5) Some rulers of North-West and people of Simhala and other islands paid obeisance and offered presents or entered into matrimonial alliances and solicited charters which bore the Garuda seal thus giving them the right of governance over their territories
The twelve rulers were Mahendra of Kosala (districts of Raipur, Bilaspur of Madhya Pradesh and Sambhalpur in Odisha), Vyaghraraja of Mahakantara (Jeypore forest region in Odisha), Mantaraja of Kurala (Kolada near Russelkonda in Ganjam), Mahendragiri of Pistapur (modern Pithapuram in Andhra Pradesh’s Godavari district), Svamidatta of Kottura (Ganjam district’s Kothoor), Damana of Erandapalla (Erandapalli near Chiccole on the coast of Odisha), Visnugopa of Kanchi (modern Kanchipuram in Tamil Nadu), Nilaraja of Avamukta (on the banks of Godavari, as per Brahma Purana Avimukta kshetra may be located between Kanchi and Vengi), Hastivarman of Vengi (Vegi or Peddavegi, a village near Ellora Taluka between the Krishna and Godavari rivers), Ugrasena of Palakka (Palakkada in Nellore district), Kubera of Devarashtra (province of Devarashtra has been identified with Yellamanchili tract in Visakhapatnam district) and Dhananjaya of Kusthalapur (a tract around river Kusasthali near Dakshina-Kosala).
From the regions conquered by Samudragupta in his southern campaign it is amply clear that he confined his conquests to Eastern Deccan covering the forest region of Madhya Pradesh and then turning towards the eastern coast covering parts of modern Odisha, Andhra Pradesh and ultimately winding up at modern day Kanchipuram. This conquest not just helped him fill up his treasury but also secured important alliances which would help him in his future conquests.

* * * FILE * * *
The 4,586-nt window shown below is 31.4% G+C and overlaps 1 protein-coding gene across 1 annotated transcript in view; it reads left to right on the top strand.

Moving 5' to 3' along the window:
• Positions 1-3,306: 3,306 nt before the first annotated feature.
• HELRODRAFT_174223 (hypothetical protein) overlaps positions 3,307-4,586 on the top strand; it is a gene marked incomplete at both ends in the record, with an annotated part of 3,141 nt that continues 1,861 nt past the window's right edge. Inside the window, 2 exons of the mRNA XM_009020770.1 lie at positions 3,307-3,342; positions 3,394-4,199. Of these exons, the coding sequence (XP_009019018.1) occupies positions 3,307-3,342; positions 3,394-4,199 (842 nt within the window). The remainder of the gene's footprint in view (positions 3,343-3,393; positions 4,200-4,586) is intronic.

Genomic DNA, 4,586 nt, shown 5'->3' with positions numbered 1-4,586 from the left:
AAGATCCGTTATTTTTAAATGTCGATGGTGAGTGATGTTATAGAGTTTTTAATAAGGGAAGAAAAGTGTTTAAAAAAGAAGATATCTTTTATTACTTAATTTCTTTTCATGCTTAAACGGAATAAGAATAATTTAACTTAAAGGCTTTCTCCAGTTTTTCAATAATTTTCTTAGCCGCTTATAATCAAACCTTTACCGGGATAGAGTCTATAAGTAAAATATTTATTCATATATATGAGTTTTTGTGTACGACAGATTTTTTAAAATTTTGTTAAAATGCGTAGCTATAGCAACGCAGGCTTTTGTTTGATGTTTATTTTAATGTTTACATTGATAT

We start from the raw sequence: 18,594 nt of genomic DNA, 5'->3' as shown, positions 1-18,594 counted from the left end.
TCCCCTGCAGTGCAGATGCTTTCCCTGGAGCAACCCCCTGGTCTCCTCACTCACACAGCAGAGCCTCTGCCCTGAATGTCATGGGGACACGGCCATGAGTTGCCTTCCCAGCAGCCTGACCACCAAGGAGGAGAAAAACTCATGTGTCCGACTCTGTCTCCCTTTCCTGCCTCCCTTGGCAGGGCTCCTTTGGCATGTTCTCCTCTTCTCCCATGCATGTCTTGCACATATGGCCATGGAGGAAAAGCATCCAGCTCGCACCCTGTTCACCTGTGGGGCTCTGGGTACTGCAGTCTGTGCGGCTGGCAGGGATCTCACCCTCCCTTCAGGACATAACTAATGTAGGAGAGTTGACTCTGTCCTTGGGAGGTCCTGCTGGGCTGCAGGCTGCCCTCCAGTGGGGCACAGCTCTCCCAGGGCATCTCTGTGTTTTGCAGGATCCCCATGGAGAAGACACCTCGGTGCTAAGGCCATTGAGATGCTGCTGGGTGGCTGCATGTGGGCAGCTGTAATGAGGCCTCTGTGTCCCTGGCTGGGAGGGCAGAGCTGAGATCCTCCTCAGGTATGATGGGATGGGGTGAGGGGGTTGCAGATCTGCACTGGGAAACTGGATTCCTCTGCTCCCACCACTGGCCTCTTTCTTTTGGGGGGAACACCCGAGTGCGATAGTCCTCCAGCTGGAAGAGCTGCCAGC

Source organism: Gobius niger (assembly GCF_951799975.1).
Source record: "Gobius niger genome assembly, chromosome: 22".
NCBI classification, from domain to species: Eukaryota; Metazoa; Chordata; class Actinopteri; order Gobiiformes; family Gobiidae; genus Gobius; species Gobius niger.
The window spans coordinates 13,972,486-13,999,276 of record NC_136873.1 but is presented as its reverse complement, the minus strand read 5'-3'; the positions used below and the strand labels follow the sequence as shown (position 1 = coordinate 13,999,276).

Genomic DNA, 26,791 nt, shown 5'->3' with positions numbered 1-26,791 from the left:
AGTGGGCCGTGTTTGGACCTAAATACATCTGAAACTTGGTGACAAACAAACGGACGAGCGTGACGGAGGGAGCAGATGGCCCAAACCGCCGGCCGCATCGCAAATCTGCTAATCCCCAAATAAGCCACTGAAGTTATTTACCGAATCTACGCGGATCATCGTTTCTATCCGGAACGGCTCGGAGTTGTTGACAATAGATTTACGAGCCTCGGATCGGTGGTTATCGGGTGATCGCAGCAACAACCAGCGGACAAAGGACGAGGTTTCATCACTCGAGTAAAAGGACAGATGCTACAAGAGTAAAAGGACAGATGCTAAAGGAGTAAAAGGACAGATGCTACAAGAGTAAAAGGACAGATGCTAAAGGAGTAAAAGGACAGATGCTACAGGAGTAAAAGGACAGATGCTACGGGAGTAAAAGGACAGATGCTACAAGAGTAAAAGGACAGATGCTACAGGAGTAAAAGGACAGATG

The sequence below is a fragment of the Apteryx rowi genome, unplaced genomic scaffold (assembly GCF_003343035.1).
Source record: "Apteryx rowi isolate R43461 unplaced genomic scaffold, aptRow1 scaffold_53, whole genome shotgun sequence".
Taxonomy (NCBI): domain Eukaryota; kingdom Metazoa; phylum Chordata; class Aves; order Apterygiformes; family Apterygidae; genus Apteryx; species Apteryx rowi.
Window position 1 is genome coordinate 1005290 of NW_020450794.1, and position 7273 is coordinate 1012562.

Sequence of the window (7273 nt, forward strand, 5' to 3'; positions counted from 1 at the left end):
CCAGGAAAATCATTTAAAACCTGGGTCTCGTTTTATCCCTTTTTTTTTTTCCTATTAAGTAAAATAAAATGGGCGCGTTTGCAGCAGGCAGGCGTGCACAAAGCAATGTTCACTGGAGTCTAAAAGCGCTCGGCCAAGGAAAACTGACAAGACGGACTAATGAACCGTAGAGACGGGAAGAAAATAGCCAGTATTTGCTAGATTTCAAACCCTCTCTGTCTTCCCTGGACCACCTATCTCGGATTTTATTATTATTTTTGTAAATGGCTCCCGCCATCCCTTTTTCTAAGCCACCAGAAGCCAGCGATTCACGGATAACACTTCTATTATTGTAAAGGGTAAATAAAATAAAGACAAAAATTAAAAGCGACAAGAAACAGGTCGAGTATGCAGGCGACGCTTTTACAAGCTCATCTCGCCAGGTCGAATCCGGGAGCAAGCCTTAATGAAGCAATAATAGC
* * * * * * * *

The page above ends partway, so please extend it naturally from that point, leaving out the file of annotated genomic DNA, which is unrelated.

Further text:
Considering that Aryavarta was in the immediate vicinity of the land inherited by Samudragupta it doesn’t come as a surprise that he preferred establishing complete control over these conquered kingdoms. The eight rulers of Aryavarta have been identified as Rudradeva of Kausambi, Matila (not satisfactorily identified by scholars though some believe his kingdom to have been in modern day Bulandhsahr), Nagadatta (ruler of Naga kingdom whose descendents Dattas became viceroys of Guptas in Bengal), Chandravarman (ruler of Bankura district in Bengal), Ganapatinaga (ruler of Mathura), Nagasena (king of Padmavati identified with modern day Gwalior region), Achyutanandin (ruler of Ahichchatra, modern Ramnagar in Bareilly district and ancient Northern Panchala) and Balavarman (not identified satisfactorily).
Although only these eight rulers have been named in the Allahabad prashasti, it is generally held that the list isn’t exhaustive and it is an accepted fact that Samudragupta added several regions to his dynasty through a series of conquests. Suffice to mention here that the Aryavarta conquests were aimed at consolidating his core kingdom that came directly under his administration.
With these two conquests he established his undisputed power over a majority of important dynasties and regions taking him closer to his aim of becoming a ‘Chakravartin’.
We would cover the other conquests of Maharajadhiraja Samudragupta in the next part of this series.
- A Political History of Imperial Guptas (From Gupta to Skand Gupta) – Sri Tej Ram Sharma
- The Classical Age – Bharatiya Vidya Bhavan (Source)
(Featured Image Source: Youtube)